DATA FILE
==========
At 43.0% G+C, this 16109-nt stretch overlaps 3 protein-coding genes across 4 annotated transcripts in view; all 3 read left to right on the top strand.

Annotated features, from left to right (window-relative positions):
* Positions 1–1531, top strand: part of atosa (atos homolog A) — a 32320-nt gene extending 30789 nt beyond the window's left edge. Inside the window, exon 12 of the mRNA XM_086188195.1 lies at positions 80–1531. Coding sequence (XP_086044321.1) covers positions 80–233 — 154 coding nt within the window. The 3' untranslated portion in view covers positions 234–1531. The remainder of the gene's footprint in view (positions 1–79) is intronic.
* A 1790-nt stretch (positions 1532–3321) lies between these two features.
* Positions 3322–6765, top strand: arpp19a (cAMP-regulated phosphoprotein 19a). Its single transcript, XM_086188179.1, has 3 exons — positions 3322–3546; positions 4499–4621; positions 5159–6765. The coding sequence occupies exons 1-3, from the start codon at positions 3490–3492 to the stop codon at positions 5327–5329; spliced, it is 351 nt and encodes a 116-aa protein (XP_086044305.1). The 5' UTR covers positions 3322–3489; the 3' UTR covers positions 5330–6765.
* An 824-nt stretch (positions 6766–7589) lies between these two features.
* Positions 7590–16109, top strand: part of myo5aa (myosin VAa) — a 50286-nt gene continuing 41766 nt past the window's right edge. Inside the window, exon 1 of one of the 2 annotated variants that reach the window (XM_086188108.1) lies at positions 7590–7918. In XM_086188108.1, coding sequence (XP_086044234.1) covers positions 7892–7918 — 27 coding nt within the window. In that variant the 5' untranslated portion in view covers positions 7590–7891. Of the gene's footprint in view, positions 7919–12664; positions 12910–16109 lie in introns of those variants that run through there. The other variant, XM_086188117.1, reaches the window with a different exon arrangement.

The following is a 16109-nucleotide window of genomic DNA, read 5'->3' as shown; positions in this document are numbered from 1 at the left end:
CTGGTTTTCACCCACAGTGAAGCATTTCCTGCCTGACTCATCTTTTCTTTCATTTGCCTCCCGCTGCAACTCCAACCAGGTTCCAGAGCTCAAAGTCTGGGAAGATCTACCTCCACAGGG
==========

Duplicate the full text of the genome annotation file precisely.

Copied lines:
At 43.0% G+C, this 16109-nt stretch overlaps 3 protein-coding genes across 4 annotated transcripts in view; all 3 read left to right on the top strand.

Annotated features, from left to right (window-relative positions):
* Positions 1–1531, top strand: part of atosa (atos homolog A) — a 32320-nt gene extending 30789 nt beyond the window's left edge. Inside the window, exon 12 of the mRNA XM_086188195.1 lies at positions 80–1531. Coding sequence (XP_086044321.1) covers positions 80–233 — 154 coding nt within the window. The 3' untranslated portion in view covers positions 234–1531. The remainder of the gene's footprint in view (positions 1–79) is intronic.
* A 1790-nt stretch (positions 1532–3321) lies between these two features.
* Positions 3322–6765, top strand: arpp19a (cAMP-regulated phosphoprotein 19a). Its single transcript, XM_086188179.1, has 3 exons — positions 3322–3546; positions 4499–4621; positions 5159–6765. The coding sequence occupies exons 1-3, from the start codon at positions 3490–3492 to the stop codon at positions 5327–5329; spliced, it is 351 nt and encodes a 116-aa protein (XP_086044305.1). The 5' UTR covers positions 3322–3489; the 3' UTR covers positions 5330–6765.
* An 824-nt stretch (positions 6766–7589) lies between these two features.
* Positions 7590–16109, top strand: part of myo5aa (myosin VAa) — a 50286-nt gene continuing 41766 nt past the window's right edge. Inside the window, exon 1 of one of the 2 annotated variants that reach the window (XM_086188108.1) lies at positions 7590–7918. In XM_086188108.1, coding sequence (XP_086044234.1) covers positions 7892–7918 — 27 coding nt within the window. In that variant the 5' untranslated portion in view covers positions 7590–7891. Of the gene's footprint in view, positions 7919–12664; positions 12910–16109 lie in introns of those variants that run through there. The other variant, XM_086188117.1, reaches the window with a different exon arrangement.

The following is a 16109-nucleotide window of genomic DNA, read 5'->3' as shown; positions in this document are numbered from 1 at the left end:
CTGGTTTTCACCCACAGTGAAGCATTTCCTGCCTGACTCATCTTTTCTTTCATTTGCCTCCCGCTGCAACTCCAACCAGGTTCCAGAGCTCAAAGTCTGGGAAGATCTACCTCCACAGGG